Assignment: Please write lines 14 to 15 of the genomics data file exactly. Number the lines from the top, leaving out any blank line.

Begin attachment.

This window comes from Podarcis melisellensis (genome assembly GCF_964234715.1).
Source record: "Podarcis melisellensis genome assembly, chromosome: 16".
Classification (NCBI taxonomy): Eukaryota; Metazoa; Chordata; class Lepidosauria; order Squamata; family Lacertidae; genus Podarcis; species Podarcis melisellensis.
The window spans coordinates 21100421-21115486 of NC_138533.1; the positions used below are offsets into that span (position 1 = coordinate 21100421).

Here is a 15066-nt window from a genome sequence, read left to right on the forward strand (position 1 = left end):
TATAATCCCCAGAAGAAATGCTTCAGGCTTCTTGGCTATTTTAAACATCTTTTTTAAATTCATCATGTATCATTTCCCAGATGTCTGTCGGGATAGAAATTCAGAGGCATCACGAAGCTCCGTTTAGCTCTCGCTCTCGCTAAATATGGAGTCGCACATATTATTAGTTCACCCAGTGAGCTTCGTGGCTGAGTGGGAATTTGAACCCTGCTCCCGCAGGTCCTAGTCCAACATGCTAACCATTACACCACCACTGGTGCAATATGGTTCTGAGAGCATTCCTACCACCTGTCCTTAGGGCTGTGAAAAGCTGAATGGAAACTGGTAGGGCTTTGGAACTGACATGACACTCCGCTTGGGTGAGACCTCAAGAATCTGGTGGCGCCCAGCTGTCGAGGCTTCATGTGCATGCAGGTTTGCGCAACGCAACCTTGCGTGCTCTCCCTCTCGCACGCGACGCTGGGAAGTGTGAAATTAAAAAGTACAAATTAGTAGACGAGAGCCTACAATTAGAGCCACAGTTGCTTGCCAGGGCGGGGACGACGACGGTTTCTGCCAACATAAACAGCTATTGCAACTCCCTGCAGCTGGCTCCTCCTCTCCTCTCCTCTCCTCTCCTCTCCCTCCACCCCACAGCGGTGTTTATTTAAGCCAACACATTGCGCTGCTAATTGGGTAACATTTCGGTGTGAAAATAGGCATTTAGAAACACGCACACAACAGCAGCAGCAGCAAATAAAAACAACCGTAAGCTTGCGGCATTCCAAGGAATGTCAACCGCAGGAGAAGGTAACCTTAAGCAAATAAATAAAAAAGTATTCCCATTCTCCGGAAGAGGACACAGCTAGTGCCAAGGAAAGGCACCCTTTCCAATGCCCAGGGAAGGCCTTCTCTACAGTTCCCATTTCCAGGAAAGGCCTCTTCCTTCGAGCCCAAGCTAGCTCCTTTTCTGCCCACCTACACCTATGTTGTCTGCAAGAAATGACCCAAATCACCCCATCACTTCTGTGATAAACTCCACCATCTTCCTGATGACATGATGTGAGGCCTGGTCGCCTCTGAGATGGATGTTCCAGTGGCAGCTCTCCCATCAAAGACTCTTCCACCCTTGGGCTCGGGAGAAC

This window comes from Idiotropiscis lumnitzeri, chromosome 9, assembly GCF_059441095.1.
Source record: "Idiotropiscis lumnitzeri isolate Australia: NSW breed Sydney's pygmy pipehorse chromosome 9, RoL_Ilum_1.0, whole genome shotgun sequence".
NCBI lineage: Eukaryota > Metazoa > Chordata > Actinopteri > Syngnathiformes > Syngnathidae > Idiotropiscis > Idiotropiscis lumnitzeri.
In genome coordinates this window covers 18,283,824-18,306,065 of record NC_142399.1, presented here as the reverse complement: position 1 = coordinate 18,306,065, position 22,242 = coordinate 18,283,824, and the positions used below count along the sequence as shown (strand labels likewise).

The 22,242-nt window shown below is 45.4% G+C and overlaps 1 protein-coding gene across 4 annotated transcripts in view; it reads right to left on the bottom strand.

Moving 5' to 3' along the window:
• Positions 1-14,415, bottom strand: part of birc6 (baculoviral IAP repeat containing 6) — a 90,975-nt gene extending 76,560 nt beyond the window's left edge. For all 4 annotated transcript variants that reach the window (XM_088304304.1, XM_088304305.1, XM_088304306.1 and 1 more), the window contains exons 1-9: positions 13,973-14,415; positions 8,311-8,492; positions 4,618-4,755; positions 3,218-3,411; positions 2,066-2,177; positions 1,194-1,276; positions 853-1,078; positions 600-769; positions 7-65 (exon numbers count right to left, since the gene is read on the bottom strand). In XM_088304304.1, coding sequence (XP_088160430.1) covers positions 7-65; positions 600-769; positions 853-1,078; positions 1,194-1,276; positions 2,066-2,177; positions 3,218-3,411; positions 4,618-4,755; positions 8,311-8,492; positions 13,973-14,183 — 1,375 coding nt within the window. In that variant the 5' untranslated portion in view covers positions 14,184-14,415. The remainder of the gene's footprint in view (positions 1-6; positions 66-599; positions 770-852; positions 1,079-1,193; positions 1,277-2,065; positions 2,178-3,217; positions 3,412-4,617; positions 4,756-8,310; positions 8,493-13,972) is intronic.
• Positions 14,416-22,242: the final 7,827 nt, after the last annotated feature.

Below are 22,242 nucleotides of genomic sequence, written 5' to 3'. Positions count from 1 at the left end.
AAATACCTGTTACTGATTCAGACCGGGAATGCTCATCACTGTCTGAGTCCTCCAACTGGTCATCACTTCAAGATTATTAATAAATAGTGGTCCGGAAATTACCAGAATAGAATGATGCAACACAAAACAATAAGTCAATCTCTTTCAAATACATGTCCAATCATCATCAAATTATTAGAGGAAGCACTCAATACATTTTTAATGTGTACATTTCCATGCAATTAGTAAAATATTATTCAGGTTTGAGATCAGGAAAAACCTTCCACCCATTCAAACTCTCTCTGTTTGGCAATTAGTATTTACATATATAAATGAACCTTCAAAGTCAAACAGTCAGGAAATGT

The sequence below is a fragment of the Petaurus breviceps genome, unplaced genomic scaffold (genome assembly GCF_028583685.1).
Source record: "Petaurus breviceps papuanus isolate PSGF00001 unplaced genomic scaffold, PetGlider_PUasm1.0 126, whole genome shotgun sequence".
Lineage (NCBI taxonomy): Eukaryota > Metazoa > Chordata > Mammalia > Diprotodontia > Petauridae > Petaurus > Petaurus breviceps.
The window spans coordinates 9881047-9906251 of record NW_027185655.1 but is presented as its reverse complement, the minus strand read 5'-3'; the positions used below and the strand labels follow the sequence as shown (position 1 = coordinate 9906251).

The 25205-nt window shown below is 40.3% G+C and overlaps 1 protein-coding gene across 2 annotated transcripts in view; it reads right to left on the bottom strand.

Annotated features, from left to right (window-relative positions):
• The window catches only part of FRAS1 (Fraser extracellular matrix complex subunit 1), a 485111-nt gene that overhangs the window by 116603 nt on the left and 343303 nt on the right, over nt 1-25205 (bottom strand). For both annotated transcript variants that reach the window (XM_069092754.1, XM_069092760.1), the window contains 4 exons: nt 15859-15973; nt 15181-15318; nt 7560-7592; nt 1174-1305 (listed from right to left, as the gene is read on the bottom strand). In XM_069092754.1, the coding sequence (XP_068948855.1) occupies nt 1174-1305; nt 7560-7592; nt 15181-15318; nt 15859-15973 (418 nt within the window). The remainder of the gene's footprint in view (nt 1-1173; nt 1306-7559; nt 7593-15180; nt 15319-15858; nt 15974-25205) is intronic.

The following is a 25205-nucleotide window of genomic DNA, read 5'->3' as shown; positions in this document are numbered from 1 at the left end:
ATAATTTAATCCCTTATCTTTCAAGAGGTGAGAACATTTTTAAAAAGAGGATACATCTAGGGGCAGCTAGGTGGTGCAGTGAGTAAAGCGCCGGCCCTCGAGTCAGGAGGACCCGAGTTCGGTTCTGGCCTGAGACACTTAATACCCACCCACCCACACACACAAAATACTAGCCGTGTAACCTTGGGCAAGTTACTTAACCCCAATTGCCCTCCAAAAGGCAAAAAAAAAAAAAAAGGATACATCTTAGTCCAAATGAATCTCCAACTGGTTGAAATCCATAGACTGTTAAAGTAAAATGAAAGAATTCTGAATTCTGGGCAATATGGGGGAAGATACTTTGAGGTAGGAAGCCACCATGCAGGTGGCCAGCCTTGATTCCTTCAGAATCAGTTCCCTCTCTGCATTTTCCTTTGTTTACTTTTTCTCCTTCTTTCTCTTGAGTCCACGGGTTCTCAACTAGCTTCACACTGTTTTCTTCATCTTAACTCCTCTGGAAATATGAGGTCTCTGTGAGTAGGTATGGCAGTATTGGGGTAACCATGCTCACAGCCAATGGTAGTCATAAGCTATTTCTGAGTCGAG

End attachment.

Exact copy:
• Positions 14,416-22,242: the final 7,827 nt, after the last annotated feature.

Below are 22,242 nucleotides of genomic sequence, written 5' to 3'. Positions count from 1 at the left end.